Title : community integration among formerly homeless veterans
Community integration among formerly homeless veterans
Massachusetts Institute of Technology. Department of Urban Studies and Planning.
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My dissertation examines the community integration outcomes of formerly homeless Veterans housed under the Department of Housing and Urban Development-Veterans Affairs Supportive Housing (HUD-VASH) program. HUD-VASH provides homeless Veterans with affordable housing subsidies and supportive services, including non-mandated linkages to healthcare. The program functions under two types of housing vouchers: vouchers used in buildings designated for persons with subsidized housing (project-based) and vouchers used for market rate rentals in the community (tenant-based). HUD-VASH is the largest permanent supportive housing (PSH) program in the nation, with over 86,000 vouchers (~6% project-based) awarded through fiscal year 2017 and 100,000 Veterans housed since the program's inception. Research suggests that persons in PSH have limited success in community integration, which has important implications for health, substance use, subjective well-being, and housing retention. My research provides an understanding of how role of multiple factors - individual characteristics, service utilization, housing choice, and neighborhood quality - impact formerly homeless individuals' community integration process, i.e. how they function in their new communities including their relationships with others, ability to maintain independent living, and engagement in vocational activities. My dissertation uses mixed methods to understand housing placement of HUD-VASH participants in Los Angeles County and their community integration outcomes once housed. This dissertation is made up of three manuscripts; (1) Paper one provides an overview of housing models under the HUD-VASH program including a description of socio-demographics, clinical diagnoses, service utilization patterns, and neighborhood quality of project based and tenant based voucher types; (2) Paper two uses quantitative analysis to identify factors, including personal characteristics, voucher type (i.e., project and tenant-based), and service utilization, that mediate community integration outcomes (i.e. employment, community adjustment, and housing retention); and (3) Paper three provides a qualitative analysis of VA staff and HUD-VASH participants' perspectives of the roles of housing type (project-based vs. tenant-based), neighborhood characteristics, and social networks on participants' community integration.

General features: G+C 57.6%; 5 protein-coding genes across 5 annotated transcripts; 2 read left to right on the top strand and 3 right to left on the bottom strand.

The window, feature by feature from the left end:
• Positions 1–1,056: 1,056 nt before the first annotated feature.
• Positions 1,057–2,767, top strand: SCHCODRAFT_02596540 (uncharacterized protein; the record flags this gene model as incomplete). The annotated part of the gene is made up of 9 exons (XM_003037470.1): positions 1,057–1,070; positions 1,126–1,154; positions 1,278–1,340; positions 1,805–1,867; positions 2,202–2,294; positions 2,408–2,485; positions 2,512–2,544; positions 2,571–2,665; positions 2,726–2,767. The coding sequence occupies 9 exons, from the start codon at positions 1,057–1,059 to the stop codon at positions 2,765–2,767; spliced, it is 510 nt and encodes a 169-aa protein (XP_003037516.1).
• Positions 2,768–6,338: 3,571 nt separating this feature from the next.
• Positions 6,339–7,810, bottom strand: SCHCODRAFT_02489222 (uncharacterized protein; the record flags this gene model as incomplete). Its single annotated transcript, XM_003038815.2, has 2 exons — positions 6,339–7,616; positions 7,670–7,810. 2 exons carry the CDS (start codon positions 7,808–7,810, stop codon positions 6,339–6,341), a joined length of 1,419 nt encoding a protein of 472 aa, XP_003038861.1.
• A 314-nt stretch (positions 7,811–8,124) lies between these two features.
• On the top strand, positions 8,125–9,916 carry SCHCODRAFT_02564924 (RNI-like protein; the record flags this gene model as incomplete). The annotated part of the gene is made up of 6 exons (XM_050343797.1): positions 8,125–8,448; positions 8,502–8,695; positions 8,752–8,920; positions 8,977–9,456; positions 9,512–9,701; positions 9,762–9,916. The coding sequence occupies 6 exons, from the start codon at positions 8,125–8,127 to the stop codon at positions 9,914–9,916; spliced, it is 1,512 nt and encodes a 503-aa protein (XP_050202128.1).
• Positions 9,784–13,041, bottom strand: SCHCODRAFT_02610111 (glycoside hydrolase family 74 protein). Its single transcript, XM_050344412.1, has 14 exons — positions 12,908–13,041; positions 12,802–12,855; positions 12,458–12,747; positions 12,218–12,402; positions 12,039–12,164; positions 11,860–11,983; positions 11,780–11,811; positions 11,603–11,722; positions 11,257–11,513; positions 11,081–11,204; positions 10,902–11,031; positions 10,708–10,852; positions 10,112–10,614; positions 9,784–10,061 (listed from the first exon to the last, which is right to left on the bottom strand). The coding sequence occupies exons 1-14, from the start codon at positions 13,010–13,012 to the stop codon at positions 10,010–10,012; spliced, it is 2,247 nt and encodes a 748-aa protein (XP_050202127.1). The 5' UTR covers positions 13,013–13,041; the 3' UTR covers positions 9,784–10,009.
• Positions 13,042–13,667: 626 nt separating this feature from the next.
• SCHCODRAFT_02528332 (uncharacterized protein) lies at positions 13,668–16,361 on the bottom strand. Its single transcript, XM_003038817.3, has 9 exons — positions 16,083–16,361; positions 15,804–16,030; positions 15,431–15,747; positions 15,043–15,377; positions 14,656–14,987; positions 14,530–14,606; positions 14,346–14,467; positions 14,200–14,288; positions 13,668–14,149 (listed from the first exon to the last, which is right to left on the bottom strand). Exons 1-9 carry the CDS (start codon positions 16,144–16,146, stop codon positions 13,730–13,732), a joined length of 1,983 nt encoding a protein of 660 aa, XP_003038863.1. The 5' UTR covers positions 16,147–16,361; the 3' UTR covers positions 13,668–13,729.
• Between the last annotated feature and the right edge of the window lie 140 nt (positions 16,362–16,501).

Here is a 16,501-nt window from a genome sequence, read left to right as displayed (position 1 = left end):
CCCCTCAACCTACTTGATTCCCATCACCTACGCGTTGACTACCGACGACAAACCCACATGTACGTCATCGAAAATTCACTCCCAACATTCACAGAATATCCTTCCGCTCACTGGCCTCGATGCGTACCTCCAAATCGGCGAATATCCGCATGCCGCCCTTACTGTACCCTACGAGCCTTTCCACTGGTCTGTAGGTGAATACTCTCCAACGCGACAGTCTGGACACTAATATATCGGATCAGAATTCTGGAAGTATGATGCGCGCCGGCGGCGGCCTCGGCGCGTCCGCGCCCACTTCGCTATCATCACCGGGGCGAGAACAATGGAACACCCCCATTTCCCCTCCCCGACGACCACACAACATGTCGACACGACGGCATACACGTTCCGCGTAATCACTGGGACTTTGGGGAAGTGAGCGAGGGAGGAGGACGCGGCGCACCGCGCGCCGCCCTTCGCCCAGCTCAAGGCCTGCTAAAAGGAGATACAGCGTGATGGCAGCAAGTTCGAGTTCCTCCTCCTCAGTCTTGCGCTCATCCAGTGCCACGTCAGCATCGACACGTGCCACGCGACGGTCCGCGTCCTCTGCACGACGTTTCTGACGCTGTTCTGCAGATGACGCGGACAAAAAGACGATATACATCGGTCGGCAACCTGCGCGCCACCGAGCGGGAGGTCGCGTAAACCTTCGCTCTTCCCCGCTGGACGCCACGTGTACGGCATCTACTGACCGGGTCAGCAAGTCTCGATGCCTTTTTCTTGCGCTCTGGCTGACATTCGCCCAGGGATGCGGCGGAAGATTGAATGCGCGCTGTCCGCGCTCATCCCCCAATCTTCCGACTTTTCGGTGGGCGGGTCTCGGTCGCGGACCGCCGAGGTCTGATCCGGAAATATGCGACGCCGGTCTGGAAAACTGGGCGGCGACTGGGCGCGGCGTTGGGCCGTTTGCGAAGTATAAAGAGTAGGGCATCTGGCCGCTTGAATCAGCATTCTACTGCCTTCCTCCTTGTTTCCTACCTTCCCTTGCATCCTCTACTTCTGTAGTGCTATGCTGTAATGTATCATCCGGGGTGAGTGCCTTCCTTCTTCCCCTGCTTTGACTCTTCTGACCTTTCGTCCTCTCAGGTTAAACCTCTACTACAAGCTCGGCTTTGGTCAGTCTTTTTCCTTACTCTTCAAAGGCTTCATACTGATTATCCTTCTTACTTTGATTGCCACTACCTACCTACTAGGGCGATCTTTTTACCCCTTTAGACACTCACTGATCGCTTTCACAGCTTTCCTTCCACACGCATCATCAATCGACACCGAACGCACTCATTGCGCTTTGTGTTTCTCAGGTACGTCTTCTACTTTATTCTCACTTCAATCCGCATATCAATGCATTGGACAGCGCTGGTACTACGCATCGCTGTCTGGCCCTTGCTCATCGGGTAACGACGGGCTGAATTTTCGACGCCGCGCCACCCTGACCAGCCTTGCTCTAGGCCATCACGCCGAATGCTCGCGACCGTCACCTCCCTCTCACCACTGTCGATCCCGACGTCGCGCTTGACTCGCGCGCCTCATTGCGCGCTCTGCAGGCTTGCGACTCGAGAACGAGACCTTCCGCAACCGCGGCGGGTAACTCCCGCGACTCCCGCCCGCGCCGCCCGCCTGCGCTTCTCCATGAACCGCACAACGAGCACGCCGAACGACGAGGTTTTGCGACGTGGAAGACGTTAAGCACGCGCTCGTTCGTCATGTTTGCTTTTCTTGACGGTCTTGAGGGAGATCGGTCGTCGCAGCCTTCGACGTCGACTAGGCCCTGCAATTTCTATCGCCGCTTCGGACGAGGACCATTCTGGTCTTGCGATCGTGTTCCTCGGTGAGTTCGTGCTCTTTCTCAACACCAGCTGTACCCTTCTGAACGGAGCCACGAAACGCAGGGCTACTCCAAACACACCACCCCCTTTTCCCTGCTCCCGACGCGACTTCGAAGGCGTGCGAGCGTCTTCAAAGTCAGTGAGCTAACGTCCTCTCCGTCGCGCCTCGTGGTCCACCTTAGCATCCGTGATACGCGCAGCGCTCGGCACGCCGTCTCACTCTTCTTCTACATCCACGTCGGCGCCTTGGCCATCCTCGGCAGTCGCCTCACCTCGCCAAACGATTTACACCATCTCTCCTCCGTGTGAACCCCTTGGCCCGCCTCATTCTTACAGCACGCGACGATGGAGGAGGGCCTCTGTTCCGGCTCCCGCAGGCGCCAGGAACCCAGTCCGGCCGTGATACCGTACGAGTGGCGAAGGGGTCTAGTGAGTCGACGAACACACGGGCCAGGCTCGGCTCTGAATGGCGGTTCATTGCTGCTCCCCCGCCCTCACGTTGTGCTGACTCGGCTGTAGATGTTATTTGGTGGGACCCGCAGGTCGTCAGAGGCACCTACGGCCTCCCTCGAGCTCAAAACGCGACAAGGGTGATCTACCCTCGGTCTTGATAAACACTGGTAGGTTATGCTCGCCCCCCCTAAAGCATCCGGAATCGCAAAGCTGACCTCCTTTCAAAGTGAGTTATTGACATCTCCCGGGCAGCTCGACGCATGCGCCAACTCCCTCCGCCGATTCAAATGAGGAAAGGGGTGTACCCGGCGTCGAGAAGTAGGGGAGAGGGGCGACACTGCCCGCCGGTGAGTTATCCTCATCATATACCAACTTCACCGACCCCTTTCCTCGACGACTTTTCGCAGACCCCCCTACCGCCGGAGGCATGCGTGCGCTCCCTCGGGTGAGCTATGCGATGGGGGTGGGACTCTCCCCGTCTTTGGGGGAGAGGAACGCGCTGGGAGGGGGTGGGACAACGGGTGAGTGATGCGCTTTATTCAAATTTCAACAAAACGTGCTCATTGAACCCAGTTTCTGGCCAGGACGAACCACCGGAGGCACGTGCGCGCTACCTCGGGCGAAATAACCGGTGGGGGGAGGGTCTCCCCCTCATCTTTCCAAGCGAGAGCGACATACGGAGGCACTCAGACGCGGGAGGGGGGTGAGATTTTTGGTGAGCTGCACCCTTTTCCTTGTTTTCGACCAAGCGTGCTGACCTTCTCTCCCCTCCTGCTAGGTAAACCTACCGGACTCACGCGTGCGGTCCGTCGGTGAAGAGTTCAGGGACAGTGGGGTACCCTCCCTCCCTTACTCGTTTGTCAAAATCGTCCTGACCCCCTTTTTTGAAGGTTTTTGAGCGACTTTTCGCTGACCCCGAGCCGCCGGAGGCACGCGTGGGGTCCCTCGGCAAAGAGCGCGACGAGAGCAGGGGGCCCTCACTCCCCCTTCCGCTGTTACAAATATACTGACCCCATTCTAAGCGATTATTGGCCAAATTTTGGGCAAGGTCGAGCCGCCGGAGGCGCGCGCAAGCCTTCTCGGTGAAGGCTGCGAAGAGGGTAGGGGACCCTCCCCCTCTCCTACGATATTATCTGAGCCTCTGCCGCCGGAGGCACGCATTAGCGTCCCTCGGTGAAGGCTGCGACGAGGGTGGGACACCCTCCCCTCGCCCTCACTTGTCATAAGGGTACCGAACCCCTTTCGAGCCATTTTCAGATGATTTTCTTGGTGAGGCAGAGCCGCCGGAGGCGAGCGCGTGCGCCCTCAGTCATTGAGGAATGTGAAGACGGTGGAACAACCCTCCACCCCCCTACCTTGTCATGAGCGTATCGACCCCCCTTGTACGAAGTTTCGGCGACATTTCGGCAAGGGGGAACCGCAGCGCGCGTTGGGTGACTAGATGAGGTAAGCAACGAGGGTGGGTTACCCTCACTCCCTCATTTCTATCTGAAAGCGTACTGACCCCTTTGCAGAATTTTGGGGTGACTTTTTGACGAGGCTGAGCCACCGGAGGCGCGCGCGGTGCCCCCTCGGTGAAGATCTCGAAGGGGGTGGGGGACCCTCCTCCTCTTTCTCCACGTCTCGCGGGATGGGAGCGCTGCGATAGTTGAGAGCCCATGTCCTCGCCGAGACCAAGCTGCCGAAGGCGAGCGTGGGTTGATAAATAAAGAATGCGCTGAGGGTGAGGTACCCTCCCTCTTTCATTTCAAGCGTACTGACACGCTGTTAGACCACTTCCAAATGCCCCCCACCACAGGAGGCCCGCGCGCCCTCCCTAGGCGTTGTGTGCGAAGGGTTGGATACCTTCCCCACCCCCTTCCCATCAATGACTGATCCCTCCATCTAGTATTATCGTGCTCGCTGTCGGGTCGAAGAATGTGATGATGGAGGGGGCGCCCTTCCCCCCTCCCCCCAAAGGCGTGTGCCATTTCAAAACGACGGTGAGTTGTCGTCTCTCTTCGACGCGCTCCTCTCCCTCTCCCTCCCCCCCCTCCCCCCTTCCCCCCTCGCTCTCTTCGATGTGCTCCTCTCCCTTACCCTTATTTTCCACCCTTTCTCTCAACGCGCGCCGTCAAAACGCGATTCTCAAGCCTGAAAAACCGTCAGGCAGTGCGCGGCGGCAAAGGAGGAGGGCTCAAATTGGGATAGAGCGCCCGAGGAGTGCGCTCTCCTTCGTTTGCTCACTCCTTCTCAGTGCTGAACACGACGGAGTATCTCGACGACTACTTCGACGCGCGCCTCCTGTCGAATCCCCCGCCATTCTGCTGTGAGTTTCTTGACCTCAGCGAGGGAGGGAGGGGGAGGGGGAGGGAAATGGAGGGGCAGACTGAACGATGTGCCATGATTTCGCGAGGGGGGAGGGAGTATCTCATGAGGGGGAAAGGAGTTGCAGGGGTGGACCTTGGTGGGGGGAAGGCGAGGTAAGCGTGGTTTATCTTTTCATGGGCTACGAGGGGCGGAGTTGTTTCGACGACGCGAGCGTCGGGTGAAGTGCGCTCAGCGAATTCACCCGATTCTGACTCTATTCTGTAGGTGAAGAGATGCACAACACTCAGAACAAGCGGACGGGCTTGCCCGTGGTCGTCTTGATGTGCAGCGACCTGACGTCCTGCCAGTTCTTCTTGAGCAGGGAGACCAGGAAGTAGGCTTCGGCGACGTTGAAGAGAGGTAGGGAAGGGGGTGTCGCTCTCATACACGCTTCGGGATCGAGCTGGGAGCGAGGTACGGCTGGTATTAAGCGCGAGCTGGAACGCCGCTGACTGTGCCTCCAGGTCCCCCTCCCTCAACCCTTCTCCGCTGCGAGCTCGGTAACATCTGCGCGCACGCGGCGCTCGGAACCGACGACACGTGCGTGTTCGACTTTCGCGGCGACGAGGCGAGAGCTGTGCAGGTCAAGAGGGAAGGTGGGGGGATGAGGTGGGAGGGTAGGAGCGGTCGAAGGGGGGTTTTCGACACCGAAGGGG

Thesis: Ph. D., Massachusetts Institute of Technology, Department of Urban Studies and Planning, 2018.Cataloged from PDF version of thesis.Includes bibliographical references.
DepartmentMassachusetts Institute of Technology. Department of Urban Studies and Planning.
Massachusetts Institute of Technology
Urban Studies and Planning.